In Part 1 here, we talked about how to identify what could be a good project, why you might want to do a project for a company first (to try before you buy), and how to prepare to get the work.
In this post, we’ll talk about pitching the project, following up, and getting the work.
Pitching a project can take a little time, or it can be a major time investment. My suggestion is to start small and identify something that is relatively easy to do and will generate some immediate value to the client. A gap analysis or some kind of assessment can be an easy first project, providing you are confident you can identify some real value for the client.
Your first project will enable you to get to know them, and for them to get to know you. If you build rapport and demonstrate value, you may have the opportunity to pitch follow-on work.
Actually, that is frequently the big goal.
The first project may be small and may not be at your full rate. You may be OK eating some time doing research and learning about the company because you will be compensated for that investment with the next project.
Remember to always position the value the client will get and not your process. Yes, the client should know you will follow some sort of methodology, but that should be a small part of the pitch.
You will probably have to send a proposal. I like this short letter proposal format, which has been working like a charm for my clients.
If the prospect likes your proposal, you still may have to go in and do a presentation to other stakeholders – or to whoever controls the budget for the project.
This is the part where clients call me because they are pulling out their hair. They tell me the prospect was so excited and they said they wanted to start ASAP, but now they aren’t returning calls or emails.
As the consultant, you have probably gotten yourself all fired up about the project, started doing research, and fantasizing about what you’ll spend the money on.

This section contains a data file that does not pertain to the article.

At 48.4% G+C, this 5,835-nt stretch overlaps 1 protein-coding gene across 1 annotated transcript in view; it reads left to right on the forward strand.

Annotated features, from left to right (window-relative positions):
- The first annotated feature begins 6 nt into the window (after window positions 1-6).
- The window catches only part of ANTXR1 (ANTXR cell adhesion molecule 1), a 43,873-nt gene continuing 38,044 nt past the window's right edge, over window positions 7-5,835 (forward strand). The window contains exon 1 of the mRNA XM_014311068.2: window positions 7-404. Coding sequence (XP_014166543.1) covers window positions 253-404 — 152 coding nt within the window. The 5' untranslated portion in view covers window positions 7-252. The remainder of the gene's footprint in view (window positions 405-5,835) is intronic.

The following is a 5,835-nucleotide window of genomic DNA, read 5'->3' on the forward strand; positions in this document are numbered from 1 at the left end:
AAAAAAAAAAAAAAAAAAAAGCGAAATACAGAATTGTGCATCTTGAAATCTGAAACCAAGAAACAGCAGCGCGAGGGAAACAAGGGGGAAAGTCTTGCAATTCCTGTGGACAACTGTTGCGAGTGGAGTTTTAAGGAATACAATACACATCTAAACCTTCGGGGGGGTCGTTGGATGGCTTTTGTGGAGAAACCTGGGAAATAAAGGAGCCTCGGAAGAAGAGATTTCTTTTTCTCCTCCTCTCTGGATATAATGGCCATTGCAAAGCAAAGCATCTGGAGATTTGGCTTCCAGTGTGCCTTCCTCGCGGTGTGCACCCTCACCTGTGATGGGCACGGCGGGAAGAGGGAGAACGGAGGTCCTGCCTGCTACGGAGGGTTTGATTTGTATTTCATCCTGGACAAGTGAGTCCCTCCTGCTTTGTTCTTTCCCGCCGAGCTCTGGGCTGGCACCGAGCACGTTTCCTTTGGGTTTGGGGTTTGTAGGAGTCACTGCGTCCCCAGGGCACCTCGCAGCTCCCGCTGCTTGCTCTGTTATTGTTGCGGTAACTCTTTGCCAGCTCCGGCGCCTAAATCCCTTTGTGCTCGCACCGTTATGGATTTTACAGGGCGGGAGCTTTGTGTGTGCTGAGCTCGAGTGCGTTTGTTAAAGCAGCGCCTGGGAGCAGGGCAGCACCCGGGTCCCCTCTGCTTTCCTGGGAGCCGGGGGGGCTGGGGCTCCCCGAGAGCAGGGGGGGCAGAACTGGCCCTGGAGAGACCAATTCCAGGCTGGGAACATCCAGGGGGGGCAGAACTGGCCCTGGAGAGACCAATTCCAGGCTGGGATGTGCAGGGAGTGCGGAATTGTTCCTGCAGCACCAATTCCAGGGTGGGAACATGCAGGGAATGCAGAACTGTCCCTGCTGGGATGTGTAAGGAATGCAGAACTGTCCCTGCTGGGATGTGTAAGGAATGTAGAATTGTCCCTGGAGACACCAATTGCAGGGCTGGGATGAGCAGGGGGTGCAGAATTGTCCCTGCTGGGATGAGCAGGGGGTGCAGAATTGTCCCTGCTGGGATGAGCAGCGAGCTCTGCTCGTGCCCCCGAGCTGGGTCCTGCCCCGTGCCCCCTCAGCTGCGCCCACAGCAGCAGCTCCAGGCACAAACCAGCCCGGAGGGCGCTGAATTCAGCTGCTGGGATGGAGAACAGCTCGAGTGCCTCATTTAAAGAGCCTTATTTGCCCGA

However, it’s usually a case of hurry up and wait. They asked you to rush to send them a proposal, and you might have worked late into the night or over the weekend, but now it’s sitting on someone’s desk waiting for approval.
Or, they decided to get a few more bids.
All I can say is keep following up until you get an answer one way or another. If they say they’ll get back to you on Tuesday, it’s fine to check in Wednesday afternoon. If they say they’ll get back to you this week, send an email or call the following Tuesday. I never recommend people reach out on a Monday.
I hope you asked for some payment in advance of starting. This will vary depending on the length of the project. I try to get at least 25% and hopefully 50% in advance to cover preparation time, and to make sure they are the type of client who will actually pay their bills.
It’s important to identify the key players and personality types when you are doing a project. You will most likely need to get information from people or ask them to do things for you, but you are not their boss and they may not have a lot of incentive to help you.
Being polite and figuring out what drives them can make your life a lot easier, and your project more successful.
Remember to be diplomatic when you identify things that could be improved, or things that are clearly wrong or a mess. You may have to call their baby ugly, so think carefully before you speak or write.
Your first project (OK, all projects) will be a little bumpy. Nothing goes exactly as planned. People will miss deadlines, system access will be delayed, someone crucial will be on vacation – it’s all part of the process. Build in a cushion of time in your proposal because you will most likely need it.
Most of all, have fun! You may find that you love consulting. I know I do.